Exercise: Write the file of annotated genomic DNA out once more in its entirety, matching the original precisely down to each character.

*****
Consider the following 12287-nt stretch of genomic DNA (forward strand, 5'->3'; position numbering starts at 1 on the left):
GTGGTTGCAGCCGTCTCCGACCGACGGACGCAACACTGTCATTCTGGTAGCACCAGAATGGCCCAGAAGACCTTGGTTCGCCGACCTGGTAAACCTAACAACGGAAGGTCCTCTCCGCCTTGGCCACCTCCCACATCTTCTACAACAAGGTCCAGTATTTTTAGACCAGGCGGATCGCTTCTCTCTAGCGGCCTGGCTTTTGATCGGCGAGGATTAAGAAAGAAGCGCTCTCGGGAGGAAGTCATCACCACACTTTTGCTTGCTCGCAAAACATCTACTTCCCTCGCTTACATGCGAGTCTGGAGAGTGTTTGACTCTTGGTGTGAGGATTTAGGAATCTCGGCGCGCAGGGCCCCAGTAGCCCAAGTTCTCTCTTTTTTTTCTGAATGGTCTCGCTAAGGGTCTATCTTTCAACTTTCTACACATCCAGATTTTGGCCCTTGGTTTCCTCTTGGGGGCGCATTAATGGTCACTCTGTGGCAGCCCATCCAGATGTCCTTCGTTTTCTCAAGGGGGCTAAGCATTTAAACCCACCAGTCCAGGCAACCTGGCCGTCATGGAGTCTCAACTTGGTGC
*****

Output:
Consider the following 12287-nt stretch of genomic DNA (forward strand, 5'->3'; position numbering starts at 1 on the left):
GTGGTTGCAGCCGTCTCCGACCGACGGACGCAACACTGTCATTCTGGTAGCACCAGAATGGCCCAGAAGACCTTGGTTCGCCGACCTGGTAAACCTAACAACGGAAGGTCCTCTCCGCCTTGGCCACCTCCCACATCTTCTACAACAAGGTCCAGTATTTTTAGACCAGGCGGATCGCTTCTCTCTAGCGGCCTGGCTTTTGATCGGCGAGGATTAAGAAAGAAGCGCTCTCGGGAGGAAGTCATCACCACACTTTTGCTTGCTCGCAAAACATCTACTTCCCTCGCTTACATGCGAGTCTGGAGAGTGTTTGACTCTTGGTGTGAGGATTTAGGAATCTCGGCGCGCAGGGCCCCAGTAGCCCAAGTTCTCTCTTTTTTTTCTGAATGGTCTCGCTAAGGGTCTATCTTTCAACTTTCTACACATCCAGATTTTGGCCCTTGGTTTCCTCTTGGGGGCGCATTAATGGTCACTCTGTGGCAGCCCATCCAGATGTCCTTCGTTTTCTCAAGGGGGCTAAGCATTTAAACCCACCAGTCCAGGCAACCTGGCCGTCATGGAGTCTCAACTTGGTGC